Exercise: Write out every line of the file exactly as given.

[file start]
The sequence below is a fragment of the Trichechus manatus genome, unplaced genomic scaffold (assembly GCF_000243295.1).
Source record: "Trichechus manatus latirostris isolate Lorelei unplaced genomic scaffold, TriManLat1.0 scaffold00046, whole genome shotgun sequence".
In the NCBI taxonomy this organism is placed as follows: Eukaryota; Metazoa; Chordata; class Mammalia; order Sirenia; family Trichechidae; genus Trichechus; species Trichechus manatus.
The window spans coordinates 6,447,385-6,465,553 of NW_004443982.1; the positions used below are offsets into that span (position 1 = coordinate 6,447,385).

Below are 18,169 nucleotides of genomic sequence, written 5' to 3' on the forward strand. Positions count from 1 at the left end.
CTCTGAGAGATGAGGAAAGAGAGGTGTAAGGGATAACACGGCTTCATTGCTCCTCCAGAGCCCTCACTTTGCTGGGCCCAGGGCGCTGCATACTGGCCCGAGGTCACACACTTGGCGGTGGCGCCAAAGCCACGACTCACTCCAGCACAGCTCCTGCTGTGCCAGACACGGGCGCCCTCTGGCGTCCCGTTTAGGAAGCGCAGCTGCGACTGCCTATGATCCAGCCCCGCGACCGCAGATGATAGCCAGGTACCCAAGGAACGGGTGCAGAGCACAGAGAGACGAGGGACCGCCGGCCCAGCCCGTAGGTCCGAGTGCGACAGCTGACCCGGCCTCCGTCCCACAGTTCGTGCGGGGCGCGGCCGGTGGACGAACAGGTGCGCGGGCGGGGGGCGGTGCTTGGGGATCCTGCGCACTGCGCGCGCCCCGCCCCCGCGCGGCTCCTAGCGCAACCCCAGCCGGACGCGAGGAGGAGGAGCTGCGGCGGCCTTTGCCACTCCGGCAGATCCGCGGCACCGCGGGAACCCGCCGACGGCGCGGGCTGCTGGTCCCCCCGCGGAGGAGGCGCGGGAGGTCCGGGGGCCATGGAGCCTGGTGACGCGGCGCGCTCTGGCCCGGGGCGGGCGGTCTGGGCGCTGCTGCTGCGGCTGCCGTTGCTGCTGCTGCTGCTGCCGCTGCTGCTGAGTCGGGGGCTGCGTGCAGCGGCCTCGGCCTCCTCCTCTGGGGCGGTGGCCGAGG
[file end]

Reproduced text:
The sequence below is a fragment of the Trichechus manatus genome, unplaced genomic scaffold (assembly GCF_000243295.1).
Source record: "Trichechus manatus latirostris isolate Lorelei unplaced genomic scaffold, TriManLat1.0 scaffold00046, whole genome shotgun sequence".
In the NCBI taxonomy this organism is placed as follows: Eukaryota; Metazoa; Chordata; class Mammalia; order Sirenia; family Trichechidae; genus Trichechus; species Trichechus manatus.
The window spans coordinates 6,447,385-6,465,553 of NW_004443982.1; the positions used below are offsets into that span (position 1 = coordinate 6,447,385).

Below are 18,169 nucleotides of genomic sequence, written 5' to 3' on the forward strand. Positions count from 1 at the left end.
CTCTGAGAGATGAGGAAAGAGAGGTGTAAGGGATAACACGGCTTCATTGCTCCTCCAGAGCCCTCACTTTGCTGGGCCCAGGGCGCTGCATACTGGCCCGAGGTCACACACTTGGCGGTGGCGCCAAAGCCACGACTCACTCCAGCACAGCTCCTGCTGTGCCAGACACGGGCGCCCTCTGGCGTCCCGTTTAGGAAGCGCAGCTGCGACTGCCTATGATCCAGCCCCGCGACCGCAGATGATAGCCAGGTACCCAAGGAACGGGTGCAGAGCACAGAGAGACGAGGGACCGCCGGCCCAGCCCGTAGGTCCGAGTGCGACAGCTGACCCGGCCTCCGTCCCACAGTTCGTGCGGGGCGCGGCCGGTGGACGAACAGGTGCGCGGGCGGGGGGCGGTGCTTGGGGATCCTGCGCACTGCGCGCGCCCCGCCCCCGCGCGGCTCCTAGCGCAACCCCAGCCGGACGCGAGGAGGAGGAGCTGCGGCGGCCTTTGCCACTCCGGCAGATCCGCGGCACCGCGGGAACCCGCCGACGGCGCGGGCTGCTGGTCCCCCCGCGGAGGAGGCGCGGGAGGTCCGGGGGCCATGGAGCCTGGTGACGCGGCGCGCTCTGGCCCGGGGCGGGCGGTCTGGGCGCTGCTGCTGCGGCTGCCGTTGCTGCTGCTGCTGCTGCCGCTGCTGCTGAGTCGGGGGCTGCGTGCAGCGGCCTCGGCCTCCTCCTCTGGGGCGGTGGCCGAGG